Even though I’ve been a working journalist for more than 30 years, I’m not a true news junkie. I can go cold turkey. I’m perfectly happy to go on vacation and not surf the Net, watch TV, or read the newspaper. In fact, that’s my idea of a perfect vacation. I have to give myself breaks from the onslaught of information (in the old days I would have called it “news” ) or I just burn out.
For a newsie, my sense of timing is a little off. I hate jumping on the bandwagon. I’m perfectly happy to be out of step with the masses, reading about the Civil War when everyone else is focused on World War II or delving deep into Thomas Jefferson’s life when the rest of the gang’s hot and bothered about John Adams.
So don’t be surprised to find me extolling a book that came out last year or dissecting a hurricane that happened nearly three years ago. Why? Because it’s my blog and I can do what I want to. No editor saying, “The competition had that story six weeks ago. Why do you want to write about it now?”
After that running start, which any Journalism 101 professor will tell you belongs in File 13, here’s the real lead: I’m just catching up with the brouhaha surrounding the reopening of the Newseum on Apr. 11. If you had asked me about the original Newseum, which I never visited, I would have told you that it was some outpost of USA Today in Virginia, basically Al Neuharth’s love child.
But after four years in the making and $450 million, the new improved Newseum wants to be a full-fledged member of the museum elite on Washington D.C.’s National Mall. On the eve of its opening, Slate ran a piece by Jack Shafer urging folks to boycott the press pavilion. Here’s the link: http://www.slate.com/id/2188802/
Besides noting the $20 admission fee, Shafer’s up in arms about what he calls the “fetishizing of trivial relics,” including the satchel, pencil, and eyeglasses belonging to reporter Mark Kellogg of the Bismarck Tribune, who was killed at Little Big Horn.
Hey, isn’t that what museums do? More to the point, that’s what our society does. Vogue wouldn’t have 800 pages in its September issue each year if we didn’t fetishize consumer products.
Putting Wonkette’s bedroom slippers and other media detritus under glass isn’t what troubles me about the Newseum. As a former typesetter who still likes the feel of newsprint in her hands, I’m worried about the future. Museums usually showcase things that don’t exist anymore, you know, like dinosaurs or the Roman Empire. If they’ve built a shining glass and steel monument to journalism on the Mall, it can only mean one thing: Media, as we know it, is on the verge of extinction.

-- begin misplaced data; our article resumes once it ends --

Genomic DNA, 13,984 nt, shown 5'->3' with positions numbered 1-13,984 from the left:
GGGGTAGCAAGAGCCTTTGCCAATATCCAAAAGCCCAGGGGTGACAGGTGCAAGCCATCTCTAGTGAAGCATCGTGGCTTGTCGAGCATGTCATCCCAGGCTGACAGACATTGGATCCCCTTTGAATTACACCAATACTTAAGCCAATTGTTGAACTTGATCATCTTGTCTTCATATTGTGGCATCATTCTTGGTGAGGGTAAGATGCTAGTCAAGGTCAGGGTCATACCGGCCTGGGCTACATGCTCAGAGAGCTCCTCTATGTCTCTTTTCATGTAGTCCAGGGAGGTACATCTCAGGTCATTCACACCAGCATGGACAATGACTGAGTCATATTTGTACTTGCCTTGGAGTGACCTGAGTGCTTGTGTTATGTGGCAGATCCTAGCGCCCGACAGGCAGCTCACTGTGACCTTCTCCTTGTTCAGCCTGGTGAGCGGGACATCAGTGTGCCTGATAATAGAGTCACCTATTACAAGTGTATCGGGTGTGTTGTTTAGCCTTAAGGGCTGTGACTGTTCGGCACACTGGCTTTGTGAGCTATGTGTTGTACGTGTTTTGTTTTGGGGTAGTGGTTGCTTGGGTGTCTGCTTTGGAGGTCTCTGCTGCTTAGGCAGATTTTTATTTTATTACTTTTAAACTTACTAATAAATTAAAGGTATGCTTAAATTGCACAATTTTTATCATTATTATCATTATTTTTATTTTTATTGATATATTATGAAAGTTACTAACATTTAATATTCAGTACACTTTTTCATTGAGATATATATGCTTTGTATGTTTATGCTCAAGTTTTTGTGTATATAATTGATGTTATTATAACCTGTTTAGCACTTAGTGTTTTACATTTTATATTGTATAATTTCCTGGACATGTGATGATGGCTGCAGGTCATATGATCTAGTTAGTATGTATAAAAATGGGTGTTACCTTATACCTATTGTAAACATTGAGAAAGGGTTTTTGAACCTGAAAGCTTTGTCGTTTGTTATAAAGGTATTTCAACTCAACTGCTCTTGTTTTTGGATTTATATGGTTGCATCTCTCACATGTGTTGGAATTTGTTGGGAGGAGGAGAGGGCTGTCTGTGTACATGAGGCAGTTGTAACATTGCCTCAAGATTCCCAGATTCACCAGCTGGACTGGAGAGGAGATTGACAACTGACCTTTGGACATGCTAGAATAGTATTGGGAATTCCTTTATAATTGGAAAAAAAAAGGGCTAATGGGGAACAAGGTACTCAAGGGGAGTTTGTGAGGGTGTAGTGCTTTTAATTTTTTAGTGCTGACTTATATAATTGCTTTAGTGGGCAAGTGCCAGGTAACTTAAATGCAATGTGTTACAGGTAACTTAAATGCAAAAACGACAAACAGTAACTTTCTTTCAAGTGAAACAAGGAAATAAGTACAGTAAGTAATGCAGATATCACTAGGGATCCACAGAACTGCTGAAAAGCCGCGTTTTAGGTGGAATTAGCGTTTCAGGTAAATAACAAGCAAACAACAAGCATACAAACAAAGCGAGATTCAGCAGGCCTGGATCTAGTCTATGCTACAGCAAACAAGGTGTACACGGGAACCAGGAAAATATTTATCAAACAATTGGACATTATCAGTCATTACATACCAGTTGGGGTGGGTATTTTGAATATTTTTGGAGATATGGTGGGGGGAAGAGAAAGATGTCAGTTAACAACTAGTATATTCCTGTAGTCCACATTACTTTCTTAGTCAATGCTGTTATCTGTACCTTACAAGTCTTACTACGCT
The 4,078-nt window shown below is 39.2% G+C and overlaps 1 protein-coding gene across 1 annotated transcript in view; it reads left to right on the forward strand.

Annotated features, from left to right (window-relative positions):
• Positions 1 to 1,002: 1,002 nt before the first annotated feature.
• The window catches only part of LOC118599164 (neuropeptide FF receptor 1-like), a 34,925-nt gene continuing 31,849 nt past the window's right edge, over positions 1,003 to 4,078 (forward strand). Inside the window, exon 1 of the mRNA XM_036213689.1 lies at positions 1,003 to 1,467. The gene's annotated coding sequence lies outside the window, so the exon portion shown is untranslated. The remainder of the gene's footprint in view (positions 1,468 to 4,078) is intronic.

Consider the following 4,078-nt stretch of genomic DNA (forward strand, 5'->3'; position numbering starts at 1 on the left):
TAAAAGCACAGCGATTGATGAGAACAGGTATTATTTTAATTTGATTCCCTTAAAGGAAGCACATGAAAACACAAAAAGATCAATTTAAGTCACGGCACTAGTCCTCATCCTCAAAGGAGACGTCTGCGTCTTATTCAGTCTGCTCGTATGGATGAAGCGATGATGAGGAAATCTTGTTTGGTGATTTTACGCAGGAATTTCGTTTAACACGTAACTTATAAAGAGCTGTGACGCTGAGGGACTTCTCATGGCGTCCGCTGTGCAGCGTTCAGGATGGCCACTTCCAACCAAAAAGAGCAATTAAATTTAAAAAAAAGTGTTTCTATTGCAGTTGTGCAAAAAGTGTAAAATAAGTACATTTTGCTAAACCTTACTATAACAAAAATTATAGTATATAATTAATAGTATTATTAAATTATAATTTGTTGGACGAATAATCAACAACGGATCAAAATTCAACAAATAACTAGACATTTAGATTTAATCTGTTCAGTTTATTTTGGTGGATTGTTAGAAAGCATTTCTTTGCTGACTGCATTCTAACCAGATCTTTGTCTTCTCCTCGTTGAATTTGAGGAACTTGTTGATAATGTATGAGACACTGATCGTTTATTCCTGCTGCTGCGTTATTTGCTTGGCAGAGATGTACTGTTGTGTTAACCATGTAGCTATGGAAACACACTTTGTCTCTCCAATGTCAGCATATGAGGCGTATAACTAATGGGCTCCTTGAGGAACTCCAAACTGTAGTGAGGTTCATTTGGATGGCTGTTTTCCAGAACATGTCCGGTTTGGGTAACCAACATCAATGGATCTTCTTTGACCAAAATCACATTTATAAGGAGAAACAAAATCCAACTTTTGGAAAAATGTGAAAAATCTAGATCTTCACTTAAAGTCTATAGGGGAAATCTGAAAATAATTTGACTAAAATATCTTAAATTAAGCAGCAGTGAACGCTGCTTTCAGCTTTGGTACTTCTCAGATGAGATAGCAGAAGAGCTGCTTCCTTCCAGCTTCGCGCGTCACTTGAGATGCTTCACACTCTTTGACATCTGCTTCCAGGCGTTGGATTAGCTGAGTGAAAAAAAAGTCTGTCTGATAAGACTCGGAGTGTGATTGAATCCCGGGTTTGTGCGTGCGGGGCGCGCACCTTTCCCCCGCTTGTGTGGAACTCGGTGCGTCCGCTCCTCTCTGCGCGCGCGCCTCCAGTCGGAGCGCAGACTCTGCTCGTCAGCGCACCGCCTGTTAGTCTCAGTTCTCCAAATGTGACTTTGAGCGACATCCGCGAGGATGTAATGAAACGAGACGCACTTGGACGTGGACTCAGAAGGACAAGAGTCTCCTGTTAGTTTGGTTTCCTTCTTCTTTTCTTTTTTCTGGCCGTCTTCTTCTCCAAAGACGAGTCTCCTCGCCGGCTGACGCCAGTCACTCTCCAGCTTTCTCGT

By the way, I’m not the only newsie who has come to this conclusion. Check at this post at “The Future of News”: http://thefutureofnews.com/2008/04/11/dcs-new-newsoleum-is-the-perfect-monument-to-a-dying-profession/
No question about it: The barbarian bloggers aren’t at the gates; they’re in the newsroom. Strike that. They ARE the newsroom. Say good-bye to fact-checking, spelling, grammar, balance, fairness — that stuff’s so last millennium.
With the prodigious amount of free content floating around the Web, some of it very well-written, it’s getting harder and harder for journalists to make a buck. I recently asked an editor how much I should bill him for some digital work I did and he informed me that it was customary not to pay contributors at this particular Web site.
Why else do you think I’m doing my best Sybil the Soothsayer (from the film “Network,” for those of you not familiar with the character) with an astrology blog? Folks actually want to pay me to do astrological readings. That’s becoming less true for my journalistic endeavors. As the Ice Age descends over the newsroom, I’m looking at my crystal ball, my tea leaves, my charts — anything to get a read on the future and some money in the bank.
So, on with the show! Let’s look at the Newseum opening chart, set for 9 a.m. on Apr. 11 in Washington D.C.
The talking points: Gemini rising and Mercury the chart ruler are perfect for a museum dedicated to the media. Sun/Mercury in Aries points to the self-aggrandizement that Shafer bemoans in the piece I’ve linked to above. Neptune in Aquarius sextile the Aries stellium, which also includes Venus in Aries — there’s some confusion about mission. I suspect there’s more glamour than substance here.
The real problem is a combative Moon/Mars conjunction in Cancer in the second house of resources. The Cancer planets square the Aries stellium in the 11th house of “hopes and dreams” (a catchall phrase if I ever heard one!) and oppose Jupiter in Capricorn, forming a nice T-square. Who’s going to pay for all of this? Based on the Jupiter in Cap in the seventh house, the media elite of this country.
It’s a good thing the Newseum has such well-heeled patrons because with a $20 admission charge, they’re not going to get enough visitors to keep the lights on. Yes, there’s backing from the Freedom Forum, Neuharth’s group, and other media family foundations, but some benefactors are going to get fed up about the amount of money required to sustain this — dare I say it? — white elephant.
Most of the museums in Washington D.C. are funded by the government and your tax dollars, even the National Museum of the American Indian, which is part of the Smithsonian. Maybe Old Media needs to cut a deal with the Native Americans, who are using some of the stupendous profits from their casinos to build museums about tribal customs of yesteryear. If not a joint operating agreement, perhaps a reality TV show that takes place in the Newseum: American Media Mogul or Who Wants to be a Newspaper Owner?